Continuous Time Bayesian Network Approximate Inference and Social Network Applications
- Author(s): Fan, Yu
- Advisor(s): Shelton, Christian R
- et al.
Many real world systems evolve asynchronously in continuous time, for example
computer networks, sensor networks, mobile robots, and cellular metabolisms.
Continuous time Bayesian Networks (CTBNs) model such stochastic systems in
continuous time using graphs to represent conditional independencies among
discrete-valued processes. Exact inference in a CTBN is often intractable as the
state space of the dynamic system grows exponentially with the number of
In this dissertation, we first focus on approximate inference in CTBNs. We
present an approximate inference algorithm based on importance sampling. Unlike
other approximate inference algorithms for CTBNs, our importance sampling
algorithm does not depend on complex computations, since our sampling procedure
only requires sampling from regular exponential distributions which can be done
in constant time. We then extend it to continuous-time particle filtering and
smoothing algorithms. We also develop a Metropolis-Hasting algorithm for CTBNs
using importance sampling. These algorithms can estimate the expectation of any
function of a trajectory, conditioned on any evidence set containing the values
of subsets of the variables over subsets of the time line.
We then apply our approximate inference algorithms to learning social network
dynamics. Existing sociology models for social network dynamics require direct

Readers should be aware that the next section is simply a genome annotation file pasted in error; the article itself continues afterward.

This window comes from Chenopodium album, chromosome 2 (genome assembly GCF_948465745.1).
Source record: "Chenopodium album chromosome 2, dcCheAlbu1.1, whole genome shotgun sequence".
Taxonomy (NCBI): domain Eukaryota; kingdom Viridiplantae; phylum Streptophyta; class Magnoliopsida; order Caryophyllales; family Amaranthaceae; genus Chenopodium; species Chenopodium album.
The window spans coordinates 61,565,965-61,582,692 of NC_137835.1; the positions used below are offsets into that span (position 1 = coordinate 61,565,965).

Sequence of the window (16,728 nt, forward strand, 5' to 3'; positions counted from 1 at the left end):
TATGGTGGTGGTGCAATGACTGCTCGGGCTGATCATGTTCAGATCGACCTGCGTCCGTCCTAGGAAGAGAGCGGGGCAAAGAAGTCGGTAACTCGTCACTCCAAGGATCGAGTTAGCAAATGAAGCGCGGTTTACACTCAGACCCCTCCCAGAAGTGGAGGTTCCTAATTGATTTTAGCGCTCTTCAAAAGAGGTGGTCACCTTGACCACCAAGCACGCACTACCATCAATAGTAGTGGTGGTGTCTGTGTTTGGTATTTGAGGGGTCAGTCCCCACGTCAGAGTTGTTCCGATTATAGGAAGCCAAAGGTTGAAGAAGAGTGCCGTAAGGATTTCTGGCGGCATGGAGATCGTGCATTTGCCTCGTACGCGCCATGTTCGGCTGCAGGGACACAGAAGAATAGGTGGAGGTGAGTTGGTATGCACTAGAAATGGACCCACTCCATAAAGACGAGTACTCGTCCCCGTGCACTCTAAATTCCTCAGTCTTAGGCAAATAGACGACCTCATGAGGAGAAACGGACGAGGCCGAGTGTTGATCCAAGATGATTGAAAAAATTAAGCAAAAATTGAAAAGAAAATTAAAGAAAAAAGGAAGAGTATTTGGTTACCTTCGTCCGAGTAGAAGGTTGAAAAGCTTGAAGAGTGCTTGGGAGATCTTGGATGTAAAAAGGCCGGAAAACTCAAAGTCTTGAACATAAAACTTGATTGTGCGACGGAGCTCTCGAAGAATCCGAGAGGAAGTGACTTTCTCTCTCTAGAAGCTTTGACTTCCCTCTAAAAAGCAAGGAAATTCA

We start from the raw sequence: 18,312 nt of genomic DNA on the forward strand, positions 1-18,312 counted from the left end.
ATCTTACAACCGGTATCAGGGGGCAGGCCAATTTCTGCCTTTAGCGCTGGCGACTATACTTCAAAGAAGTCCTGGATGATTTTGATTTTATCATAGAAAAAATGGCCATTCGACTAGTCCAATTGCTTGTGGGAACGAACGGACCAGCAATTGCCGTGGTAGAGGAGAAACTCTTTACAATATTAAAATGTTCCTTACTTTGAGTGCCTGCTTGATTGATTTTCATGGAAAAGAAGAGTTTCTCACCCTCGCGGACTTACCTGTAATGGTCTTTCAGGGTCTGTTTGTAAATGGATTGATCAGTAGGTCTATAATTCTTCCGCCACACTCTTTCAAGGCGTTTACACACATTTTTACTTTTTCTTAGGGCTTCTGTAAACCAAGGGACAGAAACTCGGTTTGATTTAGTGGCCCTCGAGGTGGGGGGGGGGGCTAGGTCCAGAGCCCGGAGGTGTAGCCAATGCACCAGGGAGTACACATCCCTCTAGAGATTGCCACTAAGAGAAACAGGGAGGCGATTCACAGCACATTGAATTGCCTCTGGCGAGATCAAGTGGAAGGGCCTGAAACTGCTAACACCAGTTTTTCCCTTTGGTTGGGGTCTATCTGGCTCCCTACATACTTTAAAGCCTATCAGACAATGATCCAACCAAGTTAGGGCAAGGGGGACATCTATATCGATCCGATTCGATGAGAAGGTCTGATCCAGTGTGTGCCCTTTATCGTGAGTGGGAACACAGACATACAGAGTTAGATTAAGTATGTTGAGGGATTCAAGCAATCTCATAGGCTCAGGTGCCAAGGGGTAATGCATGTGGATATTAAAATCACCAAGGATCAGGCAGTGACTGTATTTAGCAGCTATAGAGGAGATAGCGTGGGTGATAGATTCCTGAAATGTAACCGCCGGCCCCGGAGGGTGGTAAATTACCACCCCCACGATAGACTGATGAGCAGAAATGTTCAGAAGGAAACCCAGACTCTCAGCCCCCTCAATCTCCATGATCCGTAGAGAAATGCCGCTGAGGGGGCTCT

observation of the social networks. Furthermore, existing parameter estimation
technique for these models uses forward sampling without considering the given
observations, which affects the estimation accuracy. In this dissertation, we
demonstrate that these models can be viewed as CTBNs. Our sampling-based
approximate inference method for CTBNs can be used as the basis of an
expectation-maximization procedure that achieves better accuracy in estimating
the parameters of the model than the standard learning algorithm from the
sociology literature. We extend the existing social network models to allow for
indirect and asynchronous observations of the links. A Markov chain Monte Carlo
sampling algorithm for this new model permits estimation and inference.
Experiments on both synthetic data and real social network data show that our
approach achieves higher estimation accuracy, and can be applied to various
types of social data.